Managers don’t always like it either: Some I spoke with say that the company’s unwillingness to draw hard lines puts the onus on them. One told me she has tried to keep her reports from relocating outside a certain number of time zones so that she’s not forced to work endless hours to sync up with them. “Someone could perceive that as not supportive of remote work,” she said, “but I’m not ready to sacrifice my own well-being.”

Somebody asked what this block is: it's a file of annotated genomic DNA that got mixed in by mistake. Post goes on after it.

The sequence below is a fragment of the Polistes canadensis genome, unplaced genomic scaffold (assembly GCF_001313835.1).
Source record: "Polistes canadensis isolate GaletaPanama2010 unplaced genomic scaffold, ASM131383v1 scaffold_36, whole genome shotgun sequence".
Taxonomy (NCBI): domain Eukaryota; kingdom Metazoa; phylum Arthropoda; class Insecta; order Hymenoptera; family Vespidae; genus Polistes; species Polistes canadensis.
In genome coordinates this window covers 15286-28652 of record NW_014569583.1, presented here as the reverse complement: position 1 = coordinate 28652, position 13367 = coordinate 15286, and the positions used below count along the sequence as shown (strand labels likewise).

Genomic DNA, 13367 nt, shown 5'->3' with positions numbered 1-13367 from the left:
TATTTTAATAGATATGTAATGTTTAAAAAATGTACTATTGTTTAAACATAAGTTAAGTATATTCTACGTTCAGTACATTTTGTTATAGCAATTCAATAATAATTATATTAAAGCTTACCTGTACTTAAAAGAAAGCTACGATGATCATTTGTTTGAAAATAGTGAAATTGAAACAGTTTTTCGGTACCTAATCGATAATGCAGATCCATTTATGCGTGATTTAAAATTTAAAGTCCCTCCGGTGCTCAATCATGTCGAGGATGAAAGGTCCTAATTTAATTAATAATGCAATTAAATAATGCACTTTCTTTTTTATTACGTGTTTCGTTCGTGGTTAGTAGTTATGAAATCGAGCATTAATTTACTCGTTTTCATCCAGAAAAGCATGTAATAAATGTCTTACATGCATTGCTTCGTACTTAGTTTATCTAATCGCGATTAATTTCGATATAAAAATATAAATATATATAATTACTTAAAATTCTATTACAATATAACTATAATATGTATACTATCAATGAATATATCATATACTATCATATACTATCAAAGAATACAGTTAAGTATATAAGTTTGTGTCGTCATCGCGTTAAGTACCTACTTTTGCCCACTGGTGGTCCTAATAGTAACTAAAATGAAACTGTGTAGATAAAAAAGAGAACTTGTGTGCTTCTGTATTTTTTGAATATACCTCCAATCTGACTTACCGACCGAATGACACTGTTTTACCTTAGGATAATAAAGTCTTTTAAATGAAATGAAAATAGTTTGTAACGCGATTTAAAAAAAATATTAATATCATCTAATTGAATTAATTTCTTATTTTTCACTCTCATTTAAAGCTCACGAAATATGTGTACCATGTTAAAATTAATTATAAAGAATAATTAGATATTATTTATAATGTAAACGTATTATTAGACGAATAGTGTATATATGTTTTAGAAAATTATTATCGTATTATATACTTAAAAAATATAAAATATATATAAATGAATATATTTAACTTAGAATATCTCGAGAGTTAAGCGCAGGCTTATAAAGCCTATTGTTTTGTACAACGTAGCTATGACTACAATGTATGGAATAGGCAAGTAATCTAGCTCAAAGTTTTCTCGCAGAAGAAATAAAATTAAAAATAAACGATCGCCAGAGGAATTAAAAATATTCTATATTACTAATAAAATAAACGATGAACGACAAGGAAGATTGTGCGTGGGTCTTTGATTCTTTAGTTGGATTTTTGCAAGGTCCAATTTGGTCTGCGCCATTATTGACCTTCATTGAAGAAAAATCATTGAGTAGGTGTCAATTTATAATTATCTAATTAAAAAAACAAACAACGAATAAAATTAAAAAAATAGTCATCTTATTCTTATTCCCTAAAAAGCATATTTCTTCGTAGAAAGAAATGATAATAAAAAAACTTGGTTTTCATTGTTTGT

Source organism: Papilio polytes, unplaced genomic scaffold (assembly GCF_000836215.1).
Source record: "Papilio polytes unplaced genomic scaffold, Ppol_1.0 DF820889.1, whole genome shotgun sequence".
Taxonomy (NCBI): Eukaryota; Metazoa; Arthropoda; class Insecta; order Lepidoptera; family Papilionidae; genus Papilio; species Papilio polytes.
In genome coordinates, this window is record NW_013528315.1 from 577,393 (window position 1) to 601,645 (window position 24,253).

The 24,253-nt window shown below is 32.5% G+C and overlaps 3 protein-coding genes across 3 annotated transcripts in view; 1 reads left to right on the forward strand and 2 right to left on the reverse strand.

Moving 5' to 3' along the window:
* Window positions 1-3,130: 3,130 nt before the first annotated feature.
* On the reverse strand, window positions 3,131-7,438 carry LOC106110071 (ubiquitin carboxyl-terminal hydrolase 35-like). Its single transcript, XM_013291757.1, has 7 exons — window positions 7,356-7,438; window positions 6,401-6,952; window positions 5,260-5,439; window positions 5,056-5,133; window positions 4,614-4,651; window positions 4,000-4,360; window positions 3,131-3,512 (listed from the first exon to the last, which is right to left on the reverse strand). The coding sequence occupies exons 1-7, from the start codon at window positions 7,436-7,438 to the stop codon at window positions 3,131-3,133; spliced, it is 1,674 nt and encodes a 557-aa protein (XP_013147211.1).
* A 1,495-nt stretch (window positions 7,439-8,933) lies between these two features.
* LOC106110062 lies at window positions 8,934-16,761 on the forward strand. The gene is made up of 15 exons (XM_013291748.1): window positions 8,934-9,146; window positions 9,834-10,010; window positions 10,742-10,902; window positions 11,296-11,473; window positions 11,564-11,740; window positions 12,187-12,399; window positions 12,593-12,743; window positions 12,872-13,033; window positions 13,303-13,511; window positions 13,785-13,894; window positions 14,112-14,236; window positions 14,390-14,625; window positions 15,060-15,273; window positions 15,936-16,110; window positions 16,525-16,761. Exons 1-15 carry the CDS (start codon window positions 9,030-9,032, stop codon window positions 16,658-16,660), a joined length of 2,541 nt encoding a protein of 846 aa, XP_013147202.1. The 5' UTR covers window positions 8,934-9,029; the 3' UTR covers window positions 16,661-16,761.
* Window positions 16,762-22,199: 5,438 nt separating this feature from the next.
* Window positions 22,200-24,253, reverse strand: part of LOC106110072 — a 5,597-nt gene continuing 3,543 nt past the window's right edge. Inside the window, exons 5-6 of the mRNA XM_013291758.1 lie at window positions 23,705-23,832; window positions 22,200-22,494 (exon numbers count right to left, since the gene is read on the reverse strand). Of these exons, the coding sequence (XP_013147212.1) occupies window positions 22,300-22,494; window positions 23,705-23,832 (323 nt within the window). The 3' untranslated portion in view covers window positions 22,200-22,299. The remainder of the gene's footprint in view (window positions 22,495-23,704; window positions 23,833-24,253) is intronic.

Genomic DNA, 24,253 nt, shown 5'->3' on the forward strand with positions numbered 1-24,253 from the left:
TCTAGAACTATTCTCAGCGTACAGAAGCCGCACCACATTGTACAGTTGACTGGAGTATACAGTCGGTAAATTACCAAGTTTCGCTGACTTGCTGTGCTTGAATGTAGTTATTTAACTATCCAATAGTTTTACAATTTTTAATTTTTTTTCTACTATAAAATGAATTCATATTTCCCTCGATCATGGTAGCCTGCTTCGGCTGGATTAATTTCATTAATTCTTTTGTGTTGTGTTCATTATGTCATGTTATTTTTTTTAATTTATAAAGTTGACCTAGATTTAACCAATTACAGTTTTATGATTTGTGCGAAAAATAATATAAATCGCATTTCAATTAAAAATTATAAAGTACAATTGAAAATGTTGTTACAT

Even among executives, hybrid was not universally accepted when first floated. David Baker saw Google moving in this direction when he left his position of director of engineering at the company in January 2021, and he didn’t like it. “The physical space has always been a very significant part of the culture, and very intentionally,” says Baker, who started working for Google in 2004. He says the office is crucial to the process of innovation, mentoring, and onboarding employees, and he’d noticed it was harder to work through conflict with everyone working from home. “There are long-term costs,” he says, including making the relationship between employee and company more transactional and less purpose-driven.